The International Archives of the Photogrammetry, Remote Sensing and Spatial Information Sciences
Download
Publications Copernicus
Download
Citation
Articles | Volume XLIII-B1-2022
Int. Arch. Photogramm. Remote Sens. Spatial Inf. Sci., XLIII-B1-2022, 67–72, 2022
https://doi.org/10.5194/isprs-archives-XLIII-B1-2022-67-2022
Int. Arch. Photogramm. Remote Sens. Spatial Inf. Sci., XLIII-B1-2022, 67–72, 2022
https://doi.org/10.5194/isprs-archives-XLIII-B1-2022-67-2022
 
30 May 2022
30 May 2022

TILT CORRECTION OF ONBOARD DRONE IRRADIANCE MEASUREMENTS – EVALUATION OF HYPERSPECTRAL METHODS

J. Suomalainen, R. A. Oliveira, T. Hakala, N. Koivumäki, L. Markelin, R. Näsi, and E. Honkavaara J. Suomalainen et al.
  • Department of Remote Sensing and Photogrammetry, Finnish Geospatial Research Institute, National Land Survey of Finland

Keywords: Irradiance, UAS, Drone, Tilt, Remote Sensing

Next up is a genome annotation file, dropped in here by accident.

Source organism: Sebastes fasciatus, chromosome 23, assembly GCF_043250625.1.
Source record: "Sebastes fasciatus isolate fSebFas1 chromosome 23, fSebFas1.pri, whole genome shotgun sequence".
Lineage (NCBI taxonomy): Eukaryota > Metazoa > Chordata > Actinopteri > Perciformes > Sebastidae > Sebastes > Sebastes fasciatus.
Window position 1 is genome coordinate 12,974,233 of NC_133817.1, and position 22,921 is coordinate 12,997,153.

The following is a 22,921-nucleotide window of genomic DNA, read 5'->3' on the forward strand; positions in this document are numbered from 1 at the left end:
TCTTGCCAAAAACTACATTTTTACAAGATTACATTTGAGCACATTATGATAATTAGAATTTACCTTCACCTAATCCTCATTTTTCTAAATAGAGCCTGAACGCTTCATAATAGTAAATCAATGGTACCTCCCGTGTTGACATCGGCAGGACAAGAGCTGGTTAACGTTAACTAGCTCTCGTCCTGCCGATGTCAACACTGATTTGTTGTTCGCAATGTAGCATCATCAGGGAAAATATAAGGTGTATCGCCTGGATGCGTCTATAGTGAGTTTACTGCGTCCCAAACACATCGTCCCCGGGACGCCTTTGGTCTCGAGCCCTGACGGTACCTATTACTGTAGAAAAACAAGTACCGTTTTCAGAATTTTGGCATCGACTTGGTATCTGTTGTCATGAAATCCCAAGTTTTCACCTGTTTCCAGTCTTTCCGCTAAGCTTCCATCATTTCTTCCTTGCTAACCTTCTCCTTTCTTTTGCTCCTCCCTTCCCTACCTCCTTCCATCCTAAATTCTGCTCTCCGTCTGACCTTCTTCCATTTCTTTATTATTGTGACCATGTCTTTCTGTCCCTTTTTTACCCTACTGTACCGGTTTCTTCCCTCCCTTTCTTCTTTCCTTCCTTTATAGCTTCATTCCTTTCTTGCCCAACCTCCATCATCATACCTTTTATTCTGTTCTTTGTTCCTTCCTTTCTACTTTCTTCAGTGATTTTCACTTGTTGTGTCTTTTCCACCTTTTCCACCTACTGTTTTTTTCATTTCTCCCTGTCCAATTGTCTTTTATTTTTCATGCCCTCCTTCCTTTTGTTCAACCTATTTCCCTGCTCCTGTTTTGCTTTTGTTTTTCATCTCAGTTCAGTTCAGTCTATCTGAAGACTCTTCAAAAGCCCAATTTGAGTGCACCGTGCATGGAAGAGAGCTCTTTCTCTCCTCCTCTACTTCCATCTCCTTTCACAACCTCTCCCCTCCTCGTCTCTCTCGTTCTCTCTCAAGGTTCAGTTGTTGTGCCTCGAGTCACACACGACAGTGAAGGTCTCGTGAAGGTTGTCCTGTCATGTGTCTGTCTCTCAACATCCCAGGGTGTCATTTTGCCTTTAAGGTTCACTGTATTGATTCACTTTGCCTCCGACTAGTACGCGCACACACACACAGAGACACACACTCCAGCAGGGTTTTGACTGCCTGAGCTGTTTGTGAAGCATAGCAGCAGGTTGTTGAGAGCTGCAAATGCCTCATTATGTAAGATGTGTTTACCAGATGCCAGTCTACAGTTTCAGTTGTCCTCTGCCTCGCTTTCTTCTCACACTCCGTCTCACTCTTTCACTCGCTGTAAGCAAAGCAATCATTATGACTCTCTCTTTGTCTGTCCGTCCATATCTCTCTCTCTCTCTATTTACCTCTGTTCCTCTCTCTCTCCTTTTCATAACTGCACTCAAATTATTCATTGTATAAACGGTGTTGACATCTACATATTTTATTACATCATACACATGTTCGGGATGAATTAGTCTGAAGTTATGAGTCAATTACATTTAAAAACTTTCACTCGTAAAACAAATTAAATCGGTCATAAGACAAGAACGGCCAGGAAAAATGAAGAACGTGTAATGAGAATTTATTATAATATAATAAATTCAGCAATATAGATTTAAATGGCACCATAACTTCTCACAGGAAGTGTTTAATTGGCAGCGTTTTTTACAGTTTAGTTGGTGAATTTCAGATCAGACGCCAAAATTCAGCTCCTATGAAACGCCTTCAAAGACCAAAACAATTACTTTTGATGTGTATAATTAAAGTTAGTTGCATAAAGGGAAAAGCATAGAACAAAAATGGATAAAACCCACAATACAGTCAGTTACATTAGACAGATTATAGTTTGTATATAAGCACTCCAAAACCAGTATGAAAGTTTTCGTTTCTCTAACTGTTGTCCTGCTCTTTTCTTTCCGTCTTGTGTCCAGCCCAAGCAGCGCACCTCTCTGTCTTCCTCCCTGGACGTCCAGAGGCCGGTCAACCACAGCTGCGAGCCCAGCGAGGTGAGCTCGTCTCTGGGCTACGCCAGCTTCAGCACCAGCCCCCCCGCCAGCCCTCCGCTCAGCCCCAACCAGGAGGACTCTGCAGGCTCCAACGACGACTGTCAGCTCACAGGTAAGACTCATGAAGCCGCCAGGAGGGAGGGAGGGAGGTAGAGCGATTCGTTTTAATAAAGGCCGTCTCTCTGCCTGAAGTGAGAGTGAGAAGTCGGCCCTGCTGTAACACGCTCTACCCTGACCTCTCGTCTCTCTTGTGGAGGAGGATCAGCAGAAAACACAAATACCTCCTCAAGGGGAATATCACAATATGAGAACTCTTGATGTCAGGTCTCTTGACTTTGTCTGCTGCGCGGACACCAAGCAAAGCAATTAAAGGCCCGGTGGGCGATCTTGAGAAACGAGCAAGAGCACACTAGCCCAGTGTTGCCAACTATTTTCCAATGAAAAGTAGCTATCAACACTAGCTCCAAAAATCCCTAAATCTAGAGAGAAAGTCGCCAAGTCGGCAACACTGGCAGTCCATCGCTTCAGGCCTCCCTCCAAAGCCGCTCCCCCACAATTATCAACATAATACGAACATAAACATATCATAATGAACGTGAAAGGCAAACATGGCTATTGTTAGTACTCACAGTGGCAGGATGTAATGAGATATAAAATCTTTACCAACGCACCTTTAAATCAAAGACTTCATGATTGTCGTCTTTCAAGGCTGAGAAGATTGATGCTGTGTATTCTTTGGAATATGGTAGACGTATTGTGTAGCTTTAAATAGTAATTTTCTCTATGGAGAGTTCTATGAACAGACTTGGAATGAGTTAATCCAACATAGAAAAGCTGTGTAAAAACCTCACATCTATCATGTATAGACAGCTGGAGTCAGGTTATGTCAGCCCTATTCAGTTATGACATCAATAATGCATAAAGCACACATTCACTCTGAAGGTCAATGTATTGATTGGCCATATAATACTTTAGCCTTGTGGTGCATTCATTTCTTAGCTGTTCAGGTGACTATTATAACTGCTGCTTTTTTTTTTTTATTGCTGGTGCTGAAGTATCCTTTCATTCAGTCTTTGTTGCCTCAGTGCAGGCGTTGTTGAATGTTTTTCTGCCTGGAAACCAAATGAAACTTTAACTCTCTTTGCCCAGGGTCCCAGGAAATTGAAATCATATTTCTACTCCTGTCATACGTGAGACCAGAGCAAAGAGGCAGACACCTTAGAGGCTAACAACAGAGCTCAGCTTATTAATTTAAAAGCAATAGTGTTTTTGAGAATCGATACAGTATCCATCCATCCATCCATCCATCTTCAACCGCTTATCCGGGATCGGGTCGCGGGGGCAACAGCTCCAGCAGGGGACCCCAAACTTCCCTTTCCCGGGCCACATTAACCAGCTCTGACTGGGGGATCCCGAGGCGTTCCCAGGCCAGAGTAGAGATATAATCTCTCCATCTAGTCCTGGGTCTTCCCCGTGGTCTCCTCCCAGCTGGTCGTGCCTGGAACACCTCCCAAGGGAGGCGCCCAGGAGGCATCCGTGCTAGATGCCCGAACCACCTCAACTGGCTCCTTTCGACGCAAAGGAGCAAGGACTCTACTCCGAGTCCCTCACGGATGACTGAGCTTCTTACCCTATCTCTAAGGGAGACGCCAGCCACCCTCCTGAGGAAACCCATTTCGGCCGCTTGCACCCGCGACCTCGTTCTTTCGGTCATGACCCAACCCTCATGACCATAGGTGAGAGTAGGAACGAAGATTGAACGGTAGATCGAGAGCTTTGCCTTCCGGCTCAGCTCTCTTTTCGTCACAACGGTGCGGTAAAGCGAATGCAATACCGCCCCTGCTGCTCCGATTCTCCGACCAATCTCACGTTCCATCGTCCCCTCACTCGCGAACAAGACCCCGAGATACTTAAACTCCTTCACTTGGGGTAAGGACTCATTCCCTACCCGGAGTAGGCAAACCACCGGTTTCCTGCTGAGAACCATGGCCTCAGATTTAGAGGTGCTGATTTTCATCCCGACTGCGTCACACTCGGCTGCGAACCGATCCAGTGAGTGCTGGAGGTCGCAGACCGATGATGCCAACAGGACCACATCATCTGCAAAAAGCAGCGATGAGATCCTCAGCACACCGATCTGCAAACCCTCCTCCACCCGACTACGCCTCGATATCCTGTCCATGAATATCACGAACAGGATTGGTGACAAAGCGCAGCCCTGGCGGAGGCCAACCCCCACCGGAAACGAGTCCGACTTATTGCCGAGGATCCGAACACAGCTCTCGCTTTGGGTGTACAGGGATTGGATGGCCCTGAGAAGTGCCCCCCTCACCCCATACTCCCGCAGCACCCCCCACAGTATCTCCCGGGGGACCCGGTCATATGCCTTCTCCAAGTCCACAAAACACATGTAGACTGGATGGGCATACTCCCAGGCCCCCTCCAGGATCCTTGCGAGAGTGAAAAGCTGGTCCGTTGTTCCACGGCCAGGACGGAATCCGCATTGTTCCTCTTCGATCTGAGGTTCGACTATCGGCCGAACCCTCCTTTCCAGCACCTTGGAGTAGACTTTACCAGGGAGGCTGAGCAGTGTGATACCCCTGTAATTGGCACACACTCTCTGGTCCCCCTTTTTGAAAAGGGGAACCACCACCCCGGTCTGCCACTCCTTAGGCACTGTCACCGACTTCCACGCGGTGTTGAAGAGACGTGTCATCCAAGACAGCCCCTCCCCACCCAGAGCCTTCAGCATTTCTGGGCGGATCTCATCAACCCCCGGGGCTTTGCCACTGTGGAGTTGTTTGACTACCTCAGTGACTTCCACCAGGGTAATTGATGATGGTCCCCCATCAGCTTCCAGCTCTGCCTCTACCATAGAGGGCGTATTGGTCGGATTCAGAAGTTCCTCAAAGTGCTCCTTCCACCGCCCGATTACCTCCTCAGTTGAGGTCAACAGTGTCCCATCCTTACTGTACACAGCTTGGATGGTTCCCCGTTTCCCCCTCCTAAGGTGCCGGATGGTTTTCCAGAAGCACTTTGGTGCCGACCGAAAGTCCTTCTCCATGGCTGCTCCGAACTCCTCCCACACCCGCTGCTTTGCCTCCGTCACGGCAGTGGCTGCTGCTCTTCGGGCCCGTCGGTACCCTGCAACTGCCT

Abstract. An accurate onboard irradiance measurement on drones is a requirement direct reflectance transformation of aerial images and remote sensing data without use of on-ground reference targets. One of the major error sources in onboard irradiance measurement is the effect of sensor tilt to the observed irradiances. In this paper/presentation, we will present an intercomparison of two methods: the FGI AIRS method and the Köppl method. Both methods require an irradiance sensor with good cosine response and IMU system providing accurate tilt angle for each irradiance measurement. Additionally to this, the AIRS method requires special hardware with multiple tilted irradiance sensors, which effectively allow interpolation of a virtual horizontal sensor. The Köppl method requires the irradiance sensor to be a spectral sensor, which allows the direct and diffuse fractions of irradiance spectrum to be deducted from shape of the measured spectrum using the spectral unmixing between direct and diffuse spectrum shapes. We present a field experiment where the AIRS sensor was flown in a typical mapping pattern flight and evaluate the tilt correction methods during it. During a fully sunny period of the flight, the standard deviations of the irradiances was ±6.4% for the uncorrected tilted irradiances, ±1.8% for the AIRS method, and ±2.0% for the Köppl method. The data shows that an accurate irradiance measurement onboard a drone is feasible using a well-calibrated irradiance sensor system and both methods are capable to produce quite similar results.